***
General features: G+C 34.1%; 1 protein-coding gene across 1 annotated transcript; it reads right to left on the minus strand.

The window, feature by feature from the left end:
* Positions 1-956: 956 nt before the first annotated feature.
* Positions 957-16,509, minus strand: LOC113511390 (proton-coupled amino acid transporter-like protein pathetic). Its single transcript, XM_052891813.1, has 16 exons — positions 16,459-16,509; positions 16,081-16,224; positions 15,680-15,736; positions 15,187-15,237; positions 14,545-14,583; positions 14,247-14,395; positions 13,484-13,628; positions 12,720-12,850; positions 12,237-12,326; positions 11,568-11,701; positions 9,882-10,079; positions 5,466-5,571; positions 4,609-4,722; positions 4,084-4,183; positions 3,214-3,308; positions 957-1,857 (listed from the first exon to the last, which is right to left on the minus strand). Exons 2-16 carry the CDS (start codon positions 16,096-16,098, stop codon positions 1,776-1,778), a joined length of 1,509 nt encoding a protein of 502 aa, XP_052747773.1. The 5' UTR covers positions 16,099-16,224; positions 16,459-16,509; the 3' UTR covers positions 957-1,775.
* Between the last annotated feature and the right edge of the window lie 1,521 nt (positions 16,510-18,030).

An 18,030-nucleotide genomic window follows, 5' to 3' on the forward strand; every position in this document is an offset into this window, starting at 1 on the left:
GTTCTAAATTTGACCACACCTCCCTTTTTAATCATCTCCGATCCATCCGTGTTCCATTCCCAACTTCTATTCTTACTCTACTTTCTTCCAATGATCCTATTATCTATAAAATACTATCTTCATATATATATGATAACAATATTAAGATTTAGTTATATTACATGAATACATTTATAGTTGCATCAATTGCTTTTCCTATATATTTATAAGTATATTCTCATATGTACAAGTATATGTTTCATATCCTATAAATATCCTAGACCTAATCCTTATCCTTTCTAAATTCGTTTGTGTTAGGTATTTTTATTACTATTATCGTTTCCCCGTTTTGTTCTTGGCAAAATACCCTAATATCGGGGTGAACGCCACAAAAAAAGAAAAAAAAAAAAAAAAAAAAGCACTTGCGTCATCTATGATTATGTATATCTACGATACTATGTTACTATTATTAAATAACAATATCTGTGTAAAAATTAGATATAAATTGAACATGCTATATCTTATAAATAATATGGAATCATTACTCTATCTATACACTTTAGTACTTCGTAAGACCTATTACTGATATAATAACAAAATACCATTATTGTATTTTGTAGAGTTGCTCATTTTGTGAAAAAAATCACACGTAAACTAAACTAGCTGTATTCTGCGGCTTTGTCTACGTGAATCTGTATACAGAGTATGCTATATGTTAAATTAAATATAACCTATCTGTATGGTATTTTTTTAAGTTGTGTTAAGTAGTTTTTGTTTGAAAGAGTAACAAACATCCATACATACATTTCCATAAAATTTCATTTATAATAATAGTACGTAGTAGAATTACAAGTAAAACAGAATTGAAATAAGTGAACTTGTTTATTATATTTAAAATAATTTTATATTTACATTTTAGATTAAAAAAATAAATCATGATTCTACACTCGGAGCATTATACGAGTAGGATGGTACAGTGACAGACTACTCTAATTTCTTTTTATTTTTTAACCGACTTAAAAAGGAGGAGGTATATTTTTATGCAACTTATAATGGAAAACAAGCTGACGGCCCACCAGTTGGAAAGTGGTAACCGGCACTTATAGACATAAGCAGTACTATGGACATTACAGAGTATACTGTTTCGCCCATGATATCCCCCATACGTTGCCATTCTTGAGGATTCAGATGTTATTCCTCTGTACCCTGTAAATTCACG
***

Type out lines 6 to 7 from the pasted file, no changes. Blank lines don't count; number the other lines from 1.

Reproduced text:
An 18,030-nucleotide genomic window follows, 5' to 3' on the forward strand; every position in this document is an offset into this window, starting at 1 on the left:
GTTCTAAATTTGACCACACCTCCCTTTTTAATCATCTCCGATCCATCCGTGTTCCATTCCCAACTTCTATTCTTACTCTACTTTCTTCCAATGATCCTATTATCTATAAAATACTATCTTCATATATATATGATAACAATATTAAGATTTAGTTATATTACATGAATACATTTATAGTTGCATCAATTGCTTTTCCTATATATTTATAAGTATATTCTCATATGTACAAGTATATGTTTCATATCCTATAAATATCCTAGACCTAATCCTTATCCTTTCTAAATTCGTTTGTGTTAGGTATTTTTATTACTATTATCGTTTCCCCGTTTTGTTCTTGGCAAAATACCCTAATATCGGGGTGAACGCCACAAAAAAAGAAAAAAAAAAAAAAAAAAAAGCACTTGCGTCATCTATGATTATGTATATCTACGATACTATGTTACTATTATTAAATAACAATATCTGTGTAAAAATTAGATATAAATTGAACATGCTATATCTTATAAATAATATGGAATCATTACTCTATCTATACACTTTAGTACTTCGTAAGACCTATTACTGATATAATAACAAAATACCATTATTGTATTTTGTAGAGTTGCTCATTTTGTGAAAAAAATCACACGTAAACTAAACTAGCTGTATTCTGCGGCTTTGTCTACGTGAATCTGTATACAGAGTATGCTATATGTTAAATTAAATATAACCTATCTGTATGGTATTTTTTTAAGTTGTGTTAAGTAGTTTTTGTTTGAAAGAGTAACAAACATCCATACATACATTTCCATAAAATTTCATTTATAATAATAGTACGTAGTAGAATTACAAGTAAAACAGAATTGAAATAAGTGAACTTGTTTATTATATTTAAAATAATTTTATATTTACATTTTAGATTAAAAAAATAAATCATGATTCTACACTCGGAGCATTATACGAGTAGGATGGTACAGTGACAGACTACTCTAATTTCTTTTTATTTTTTAACCGACTTAAAAAGGAGGAGGTATATTTTTATGCAACTTATAATGGAAAACAAGCTGACGGCCCACCAGTTGGAAAGTGGTAACCGGCACTTATAGACATAAGCAGTACTATGGACATTACAGAGTATACTGTTTCGCCCATGATATCCCCCATACGTTGCCATTCTTGAGGATTCAGATGTTATTCCTCTGTACCCTGTAAATTCACG